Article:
Those are the incredible times saturated with all kinds of spiritual growth potential. When we begin to feel that we are by ourselves and have no one to turn to, that is when God whistles from heaven like my dad use to do when it was time to come home for supper. Those are the times when Father God has the supper table set and is ready to lead us into deeper spiritual waters than we have known before.

I stayed away from all of the practices, but arrived early for the first game. One of my boys, Alan, was the starting pitcher. Each of the Forest Motel boys came over to where I was sitting and we laughed and joked a little. Those few moments were a healing gel in my heart.

Alan was the tallest kid in the league, red headed and had an explosive fast ball. However, he was like Nolan Ryan was throughout his career; control and location were a struggle and it was all “nerves” related. Before 2 innings had passed our all-stars were down 8 runs and bases were loaded. Ronnie had been struggling with pulling Alan. About that time Ronnie hollered, “Mike, can you go out and talk to Alan?” You know there was part of me that was so angry I wanted to tell Ronnie to, well, to tell him no. But Alan was embarrassed and struggling and he was one of my boys. “Sure coach, I’d love to.”

I still remember taking that walk out to the mound. We weren’t an official Little League, so we could walk out on the field. As I approached Alan teared-up. “So what did you have for breakfast this morning, Alan?” He had forgotten how we did things during the season. Most boys when they are scared or overly nervous, just need to get their mind on something else for a few minutes. “What did you say, coach?” “I asked you what you had for breakfast this morning?” “Coach, don’t you see where we are and what a mess I’ve gotten us into?”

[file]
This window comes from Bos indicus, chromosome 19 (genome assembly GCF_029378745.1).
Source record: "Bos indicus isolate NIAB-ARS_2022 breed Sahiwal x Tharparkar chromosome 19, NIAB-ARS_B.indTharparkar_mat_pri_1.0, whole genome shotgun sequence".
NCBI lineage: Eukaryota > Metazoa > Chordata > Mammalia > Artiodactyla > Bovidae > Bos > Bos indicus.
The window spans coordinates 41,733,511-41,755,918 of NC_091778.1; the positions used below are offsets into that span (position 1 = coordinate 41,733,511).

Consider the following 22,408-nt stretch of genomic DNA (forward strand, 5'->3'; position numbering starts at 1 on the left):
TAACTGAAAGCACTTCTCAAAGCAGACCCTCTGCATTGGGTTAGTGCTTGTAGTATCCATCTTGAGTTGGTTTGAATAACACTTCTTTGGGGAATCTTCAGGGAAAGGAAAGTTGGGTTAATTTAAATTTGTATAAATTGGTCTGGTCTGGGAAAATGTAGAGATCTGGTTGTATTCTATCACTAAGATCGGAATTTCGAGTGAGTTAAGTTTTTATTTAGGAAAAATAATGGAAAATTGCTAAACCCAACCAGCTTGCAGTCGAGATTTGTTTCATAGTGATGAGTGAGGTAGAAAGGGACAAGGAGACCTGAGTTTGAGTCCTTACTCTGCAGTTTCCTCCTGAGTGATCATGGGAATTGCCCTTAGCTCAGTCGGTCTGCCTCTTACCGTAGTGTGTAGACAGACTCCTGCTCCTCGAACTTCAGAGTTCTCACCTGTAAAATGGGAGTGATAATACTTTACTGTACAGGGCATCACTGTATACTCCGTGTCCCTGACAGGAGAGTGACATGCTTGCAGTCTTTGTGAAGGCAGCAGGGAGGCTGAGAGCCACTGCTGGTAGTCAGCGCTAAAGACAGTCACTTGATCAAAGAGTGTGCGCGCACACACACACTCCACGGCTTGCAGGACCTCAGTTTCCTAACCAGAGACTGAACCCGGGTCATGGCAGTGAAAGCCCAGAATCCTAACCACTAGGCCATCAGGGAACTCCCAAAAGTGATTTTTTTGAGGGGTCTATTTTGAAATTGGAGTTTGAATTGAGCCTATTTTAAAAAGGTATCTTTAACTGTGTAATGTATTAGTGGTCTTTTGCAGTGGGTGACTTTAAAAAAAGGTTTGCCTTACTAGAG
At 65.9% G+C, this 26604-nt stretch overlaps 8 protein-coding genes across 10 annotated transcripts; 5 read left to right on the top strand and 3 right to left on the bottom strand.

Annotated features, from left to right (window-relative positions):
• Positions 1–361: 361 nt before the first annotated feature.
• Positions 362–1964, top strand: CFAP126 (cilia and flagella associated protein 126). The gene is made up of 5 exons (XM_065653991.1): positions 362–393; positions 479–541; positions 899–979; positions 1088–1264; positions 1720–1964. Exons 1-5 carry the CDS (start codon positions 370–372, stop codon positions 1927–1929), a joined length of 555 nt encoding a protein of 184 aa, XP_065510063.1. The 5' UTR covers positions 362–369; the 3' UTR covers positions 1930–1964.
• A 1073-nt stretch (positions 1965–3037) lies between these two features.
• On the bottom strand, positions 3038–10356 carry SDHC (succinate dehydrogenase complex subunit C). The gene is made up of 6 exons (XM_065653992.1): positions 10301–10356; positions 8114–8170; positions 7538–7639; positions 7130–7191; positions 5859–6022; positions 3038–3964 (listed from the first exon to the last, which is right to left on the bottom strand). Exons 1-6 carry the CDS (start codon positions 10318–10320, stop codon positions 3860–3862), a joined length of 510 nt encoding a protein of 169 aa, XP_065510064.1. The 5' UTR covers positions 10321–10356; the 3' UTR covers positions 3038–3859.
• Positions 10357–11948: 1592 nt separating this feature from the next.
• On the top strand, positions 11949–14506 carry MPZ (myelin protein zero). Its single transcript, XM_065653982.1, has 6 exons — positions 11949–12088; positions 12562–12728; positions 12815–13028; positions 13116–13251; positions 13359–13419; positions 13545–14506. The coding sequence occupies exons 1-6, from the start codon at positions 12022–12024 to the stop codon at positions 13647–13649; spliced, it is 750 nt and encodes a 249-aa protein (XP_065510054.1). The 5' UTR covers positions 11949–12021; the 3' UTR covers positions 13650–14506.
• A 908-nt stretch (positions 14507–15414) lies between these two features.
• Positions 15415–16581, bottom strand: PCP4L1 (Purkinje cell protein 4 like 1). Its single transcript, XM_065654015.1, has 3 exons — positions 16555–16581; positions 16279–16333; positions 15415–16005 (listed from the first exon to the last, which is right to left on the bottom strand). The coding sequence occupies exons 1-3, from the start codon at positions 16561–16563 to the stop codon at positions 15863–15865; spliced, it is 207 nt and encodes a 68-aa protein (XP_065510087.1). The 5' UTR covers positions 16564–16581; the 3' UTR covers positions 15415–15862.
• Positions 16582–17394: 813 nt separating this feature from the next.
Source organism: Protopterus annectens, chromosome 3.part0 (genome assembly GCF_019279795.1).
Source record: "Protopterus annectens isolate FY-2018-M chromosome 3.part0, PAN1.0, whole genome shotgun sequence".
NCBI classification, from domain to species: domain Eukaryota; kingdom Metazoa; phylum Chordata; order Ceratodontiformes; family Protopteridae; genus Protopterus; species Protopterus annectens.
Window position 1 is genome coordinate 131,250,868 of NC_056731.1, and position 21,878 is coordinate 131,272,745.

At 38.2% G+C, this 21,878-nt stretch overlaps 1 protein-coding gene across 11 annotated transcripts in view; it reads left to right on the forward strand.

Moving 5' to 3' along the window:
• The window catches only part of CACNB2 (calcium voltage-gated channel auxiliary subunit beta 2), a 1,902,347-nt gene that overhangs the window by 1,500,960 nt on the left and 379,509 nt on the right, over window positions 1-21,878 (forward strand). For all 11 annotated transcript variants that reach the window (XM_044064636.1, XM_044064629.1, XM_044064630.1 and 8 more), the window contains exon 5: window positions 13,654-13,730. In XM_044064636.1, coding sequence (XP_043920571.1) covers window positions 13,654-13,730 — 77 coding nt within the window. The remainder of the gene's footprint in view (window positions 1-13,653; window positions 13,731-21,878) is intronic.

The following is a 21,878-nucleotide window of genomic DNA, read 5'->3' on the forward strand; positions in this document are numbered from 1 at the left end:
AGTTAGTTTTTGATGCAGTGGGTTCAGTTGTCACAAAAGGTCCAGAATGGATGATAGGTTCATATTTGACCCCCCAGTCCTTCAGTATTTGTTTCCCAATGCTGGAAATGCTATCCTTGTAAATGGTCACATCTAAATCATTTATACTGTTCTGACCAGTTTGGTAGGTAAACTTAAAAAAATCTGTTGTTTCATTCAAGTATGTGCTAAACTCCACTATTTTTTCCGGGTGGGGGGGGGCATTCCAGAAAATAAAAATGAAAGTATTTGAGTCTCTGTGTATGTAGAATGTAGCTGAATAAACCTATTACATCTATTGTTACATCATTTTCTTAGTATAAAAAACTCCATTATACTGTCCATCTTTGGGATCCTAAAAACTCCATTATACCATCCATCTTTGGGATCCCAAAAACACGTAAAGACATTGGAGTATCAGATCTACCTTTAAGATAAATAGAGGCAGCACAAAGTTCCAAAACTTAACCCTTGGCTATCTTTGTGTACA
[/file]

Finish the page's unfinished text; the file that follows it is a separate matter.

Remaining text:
I then leaned over and got my nose about 3 inches from his and said firmly, “I asked you what you had for breakfast and I want an answer right now.” “Uh, cereal and toast and milk, I think.” “What kind of cereal?” “Huh?” More loudly I said, “I said what kind of cereal?” “Cheerios, I think.” “Well, that sounds like a good enough breakfast to me for you to rear back and mow these twits down with your best fireball. Now do it! Do you hear me?” Alan smiled ear to ear. “Yes, sir, I sure do.” And he did. They didn’t score another run off of Alan; and everyone of them got to see why he had been the best pitcher in our whole league.

I walked back to the gate to return to my seat in the stands and Ronnie said, “Why don’t you stay here in the dugout with me.” That made my day. I wish I could tell you that we won, but we didn’t. The boys made up 7 of those 8 runs, but lost 8-7.

Throughout that whole summer I had been arguing with God about being called to the ministry. In fact, I had finally told Him, “NO.” But working with those boys showed me that “people” were what I wanted to do with my life. Enduring the back stabbing (which ministry can be full of) was a small price for those glorious minutes out on that mound with Alan. And his smile to me was worth $1,000,000.

The molding of God in my life has always been painful. That is the way molding works. But if we truly are clay and if we truly want to be anything/everything that God desires for us to be, then we need to praise the Lord when those painful times come.

“Lord, thank You again for that summer and for the back stabbings. You used the pain to help me grow. And BTW, I want to thank you again for that smile from Alan and for those few moments on the mound. That really was the icing on the cake You baked for me.” Mike